O.N.E.space Community Conversations!
Over the past few years, around the dinner and breakfast table with my closer circles of friend-family and community colleagues, I have been hosting heart to heart conversations about community.
This past Sunday, in support of the Ashland Culture of Peace Commission we started a 'twice monthly' community gathering to open the conversations up to wider circles of our fellow community members, with hopes of getting a group of people in the room who might not otherwise be in conversation together in this heart-to-heart kind of way.
We call this gathering Conversation Cafe, and declare it as an invitation: inviting heart to heart conversations about deep, emotionally charged issues in community.
Our Conversation Cafe is based on the model offered at, www.conversationcafe.org and also invites what we call Creative Communication, the full body experiencing and expressing of one's truths with the intention of sharing ALL aspects of our experience, not just those that we think are most appropriate, and not just with words, but with silence, movement, sounds, song, stillness.... This approach and term - Creative Communication - comes from the Self-Exploration Witnessing process.
All O.N.E.space Community Conversations are an invitation to share and hear what is present on the hearts and minds of the collective, to listen and learn about who our fellow community members are and what is happening with us as a collective, to come together around the challenging parts and to celebrate our capacity to do so.
Our first Conversation Cafe happened this past Sunday February 28 from 4:30 - 6pm at the Pony Expresso on Main St. We had a lovely intimate turn-out with some very welcome diversity in the areas of age, gender and socio-economic status.
The theme for the evening was a quote from Cornel West, "...justice is what love looks like in public."
We began the conversation by taking 5 minutes to silently meditate on our personal imaginings of what a culture of peace would feel like and then moved into the theme.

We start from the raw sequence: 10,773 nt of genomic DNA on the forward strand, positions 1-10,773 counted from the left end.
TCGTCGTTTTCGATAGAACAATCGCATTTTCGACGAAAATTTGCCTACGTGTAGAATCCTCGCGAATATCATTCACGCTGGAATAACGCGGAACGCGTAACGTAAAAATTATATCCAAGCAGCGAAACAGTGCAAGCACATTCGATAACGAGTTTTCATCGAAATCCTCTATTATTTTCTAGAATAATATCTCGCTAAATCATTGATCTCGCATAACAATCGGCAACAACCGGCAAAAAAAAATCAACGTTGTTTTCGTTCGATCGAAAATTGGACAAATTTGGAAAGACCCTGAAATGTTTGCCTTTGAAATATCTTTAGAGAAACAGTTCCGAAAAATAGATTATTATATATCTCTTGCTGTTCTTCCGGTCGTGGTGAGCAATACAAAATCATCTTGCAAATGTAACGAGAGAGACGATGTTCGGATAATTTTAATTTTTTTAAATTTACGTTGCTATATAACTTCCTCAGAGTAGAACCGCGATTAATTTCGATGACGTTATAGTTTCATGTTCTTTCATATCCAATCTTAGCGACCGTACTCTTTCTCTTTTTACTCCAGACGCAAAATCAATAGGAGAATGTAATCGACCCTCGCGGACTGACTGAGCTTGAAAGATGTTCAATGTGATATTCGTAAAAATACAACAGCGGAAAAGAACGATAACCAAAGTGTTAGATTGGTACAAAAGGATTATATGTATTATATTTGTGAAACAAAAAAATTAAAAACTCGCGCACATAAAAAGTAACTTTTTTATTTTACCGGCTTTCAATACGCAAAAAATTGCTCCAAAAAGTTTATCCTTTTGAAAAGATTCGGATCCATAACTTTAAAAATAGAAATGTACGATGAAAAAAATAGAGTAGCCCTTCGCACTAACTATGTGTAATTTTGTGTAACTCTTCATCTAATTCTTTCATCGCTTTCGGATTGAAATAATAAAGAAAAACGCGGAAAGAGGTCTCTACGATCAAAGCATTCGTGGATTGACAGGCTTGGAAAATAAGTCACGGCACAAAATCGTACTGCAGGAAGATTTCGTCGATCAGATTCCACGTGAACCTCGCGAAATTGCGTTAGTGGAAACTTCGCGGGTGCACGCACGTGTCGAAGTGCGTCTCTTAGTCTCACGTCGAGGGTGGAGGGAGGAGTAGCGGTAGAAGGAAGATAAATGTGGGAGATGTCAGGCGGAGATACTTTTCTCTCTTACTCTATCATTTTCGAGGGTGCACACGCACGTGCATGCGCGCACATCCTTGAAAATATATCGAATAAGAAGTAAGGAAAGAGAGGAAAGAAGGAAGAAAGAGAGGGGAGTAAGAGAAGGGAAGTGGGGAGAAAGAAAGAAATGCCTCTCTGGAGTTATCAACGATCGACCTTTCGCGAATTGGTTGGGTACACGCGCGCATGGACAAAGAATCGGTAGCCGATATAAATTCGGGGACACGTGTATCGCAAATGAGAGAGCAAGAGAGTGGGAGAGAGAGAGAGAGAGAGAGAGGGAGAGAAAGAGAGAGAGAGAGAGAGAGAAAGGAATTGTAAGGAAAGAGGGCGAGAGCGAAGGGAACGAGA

The conversation ranged from, the fact of rising rents and real estate costs in Ashland and what message that delivers as to the kind of city this is and who is welcome to live here; to, the deplorable elements of our society and the possibilities of how to change them that the Michael Moore movie "Where to Invade Next" brings to light.
We spoke of how we can live 'justice' each moment in our life, standing up for each other and not allowing injustices to go on in our presence.
We spoke of 'play' as a tool for change and how little playtime that American adults have the time to partake in.
We spoke of the use of comedy as a platform/tool for opening people to feel and consider the injustices that are going on and to spur important dialogue around them, and we spoke of how, on the other hand, comedy can be used as a way of appeasing, avoiding, making light of and desensitizing us to very important issues in our lives.
We spoke of homelessness and of travelers passing through Ashland and of people with jobs who are sleeping in their cars because they cannot afford the cost of living, but want to be in a safe welcoming, open-minded, loving community environment.
We spoke of personal things which were beautiful gifts, some challenging to receive, and which are to remain confidential, held compassionately in the heart-minds of all those who attended.
It was a sweet evening, a beautiful, auspicious beginning.
If you are interested, please come to the next one: Sunday March 12,
at Pony Expresso on Main St. in Ashland
and Join the Conversation!
in peace, passion and solidarity,
*weaving the Heart Warrior Compassion-Net one heart to heart conversation at a time!